My day had not quite finished as I made a small diversion on my way home to visit Brixton, where staff, families and children from children’s centres were protesting against plans by Lambeth Council to close five centres and make drastic cuts at seven others. The council had recently spent £68 million on refurbishing the Town Hall and building a new Civic Centre.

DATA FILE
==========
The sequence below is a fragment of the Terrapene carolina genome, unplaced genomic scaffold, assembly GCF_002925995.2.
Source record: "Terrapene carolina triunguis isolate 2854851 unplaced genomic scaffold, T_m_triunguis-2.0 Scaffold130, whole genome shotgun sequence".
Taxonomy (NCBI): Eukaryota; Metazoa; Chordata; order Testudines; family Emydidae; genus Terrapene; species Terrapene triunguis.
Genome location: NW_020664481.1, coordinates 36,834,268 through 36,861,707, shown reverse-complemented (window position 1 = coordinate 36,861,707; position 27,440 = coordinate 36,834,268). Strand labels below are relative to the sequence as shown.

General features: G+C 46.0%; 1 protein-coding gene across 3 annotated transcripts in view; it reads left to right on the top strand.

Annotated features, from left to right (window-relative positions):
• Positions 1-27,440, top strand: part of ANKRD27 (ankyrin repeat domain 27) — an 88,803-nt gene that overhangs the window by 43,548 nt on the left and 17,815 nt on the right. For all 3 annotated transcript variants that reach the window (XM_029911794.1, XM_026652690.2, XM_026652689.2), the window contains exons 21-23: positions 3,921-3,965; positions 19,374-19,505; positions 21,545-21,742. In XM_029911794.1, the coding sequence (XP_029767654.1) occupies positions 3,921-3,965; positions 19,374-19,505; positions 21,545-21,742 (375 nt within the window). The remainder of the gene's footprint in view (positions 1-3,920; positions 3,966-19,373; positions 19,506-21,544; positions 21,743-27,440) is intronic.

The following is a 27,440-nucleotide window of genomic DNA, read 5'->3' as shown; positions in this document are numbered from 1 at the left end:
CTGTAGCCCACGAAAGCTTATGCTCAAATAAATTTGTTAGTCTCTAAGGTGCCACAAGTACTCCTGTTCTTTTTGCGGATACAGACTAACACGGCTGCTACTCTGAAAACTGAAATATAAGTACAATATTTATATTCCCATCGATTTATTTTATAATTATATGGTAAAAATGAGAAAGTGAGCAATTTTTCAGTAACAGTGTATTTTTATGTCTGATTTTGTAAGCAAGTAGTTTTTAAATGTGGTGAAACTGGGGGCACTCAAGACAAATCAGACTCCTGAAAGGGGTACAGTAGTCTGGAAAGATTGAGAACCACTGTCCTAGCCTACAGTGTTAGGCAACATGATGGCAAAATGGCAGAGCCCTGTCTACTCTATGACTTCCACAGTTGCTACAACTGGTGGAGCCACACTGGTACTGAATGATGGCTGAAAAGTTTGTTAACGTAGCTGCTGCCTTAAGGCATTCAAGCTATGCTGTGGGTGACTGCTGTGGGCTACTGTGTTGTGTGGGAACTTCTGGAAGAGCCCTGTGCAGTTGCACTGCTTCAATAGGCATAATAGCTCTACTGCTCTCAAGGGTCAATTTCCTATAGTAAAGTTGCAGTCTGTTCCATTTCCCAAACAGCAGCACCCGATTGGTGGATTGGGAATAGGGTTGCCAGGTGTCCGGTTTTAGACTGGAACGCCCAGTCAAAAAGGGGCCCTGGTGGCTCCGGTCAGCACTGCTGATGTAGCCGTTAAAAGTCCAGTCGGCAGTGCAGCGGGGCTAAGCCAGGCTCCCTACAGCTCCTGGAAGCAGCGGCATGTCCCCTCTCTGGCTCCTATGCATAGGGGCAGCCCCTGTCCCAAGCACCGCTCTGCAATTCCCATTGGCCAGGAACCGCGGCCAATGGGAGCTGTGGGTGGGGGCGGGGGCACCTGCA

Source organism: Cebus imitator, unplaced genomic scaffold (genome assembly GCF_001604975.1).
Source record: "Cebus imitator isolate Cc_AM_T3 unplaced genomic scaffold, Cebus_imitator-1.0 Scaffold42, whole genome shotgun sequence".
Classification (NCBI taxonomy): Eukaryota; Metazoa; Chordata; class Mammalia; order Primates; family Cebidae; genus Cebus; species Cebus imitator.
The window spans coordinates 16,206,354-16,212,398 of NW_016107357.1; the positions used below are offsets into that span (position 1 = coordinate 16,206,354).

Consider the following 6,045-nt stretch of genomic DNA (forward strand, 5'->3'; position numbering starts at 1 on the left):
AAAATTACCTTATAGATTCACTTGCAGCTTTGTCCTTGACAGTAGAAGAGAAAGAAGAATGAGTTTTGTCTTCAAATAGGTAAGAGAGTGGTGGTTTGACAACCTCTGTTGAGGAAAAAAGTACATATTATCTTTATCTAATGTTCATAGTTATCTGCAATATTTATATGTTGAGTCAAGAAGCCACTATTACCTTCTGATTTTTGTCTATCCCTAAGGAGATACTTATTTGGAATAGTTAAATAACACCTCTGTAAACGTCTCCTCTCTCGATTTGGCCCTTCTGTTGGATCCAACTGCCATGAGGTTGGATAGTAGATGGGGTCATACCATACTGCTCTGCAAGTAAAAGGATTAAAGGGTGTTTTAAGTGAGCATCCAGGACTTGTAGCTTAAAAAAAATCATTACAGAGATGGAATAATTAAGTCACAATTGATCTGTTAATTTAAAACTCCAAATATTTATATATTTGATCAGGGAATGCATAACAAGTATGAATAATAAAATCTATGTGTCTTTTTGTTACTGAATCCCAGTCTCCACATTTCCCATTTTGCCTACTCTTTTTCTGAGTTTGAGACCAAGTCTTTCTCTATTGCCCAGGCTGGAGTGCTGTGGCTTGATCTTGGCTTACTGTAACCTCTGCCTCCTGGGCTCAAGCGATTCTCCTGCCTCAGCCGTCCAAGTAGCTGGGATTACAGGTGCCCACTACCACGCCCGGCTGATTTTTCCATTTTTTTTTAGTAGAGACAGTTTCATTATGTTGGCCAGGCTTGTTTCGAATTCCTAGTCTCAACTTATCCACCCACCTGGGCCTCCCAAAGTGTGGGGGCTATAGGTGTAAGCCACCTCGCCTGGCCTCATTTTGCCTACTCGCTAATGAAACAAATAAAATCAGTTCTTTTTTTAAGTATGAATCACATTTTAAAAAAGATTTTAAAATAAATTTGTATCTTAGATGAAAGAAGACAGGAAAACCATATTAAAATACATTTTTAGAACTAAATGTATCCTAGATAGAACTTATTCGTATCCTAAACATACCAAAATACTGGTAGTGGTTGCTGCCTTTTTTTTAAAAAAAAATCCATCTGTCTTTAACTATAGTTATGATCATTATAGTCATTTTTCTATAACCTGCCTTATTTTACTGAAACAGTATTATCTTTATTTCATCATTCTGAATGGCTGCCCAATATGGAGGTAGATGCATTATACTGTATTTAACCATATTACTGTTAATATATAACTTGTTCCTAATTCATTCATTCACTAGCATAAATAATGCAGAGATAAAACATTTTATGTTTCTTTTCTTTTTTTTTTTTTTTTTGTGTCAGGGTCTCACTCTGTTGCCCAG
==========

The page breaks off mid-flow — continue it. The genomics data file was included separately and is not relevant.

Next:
Save Lambeth Children’s Centres
Extinction Rebellion at Shell
Extinction Rebellion Funeral Procession
Extinction Rebellion Marble Arch
Anti-capitalist environmental action
Extinction Rebellion Sea at Oxford Circus
Extinction Rebellion Garden Bridge


All photographs on this and my other sites, unless otherwise stated, are taken by and copyright of Peter Marshall, and are available for reproduction or can be bought as prints.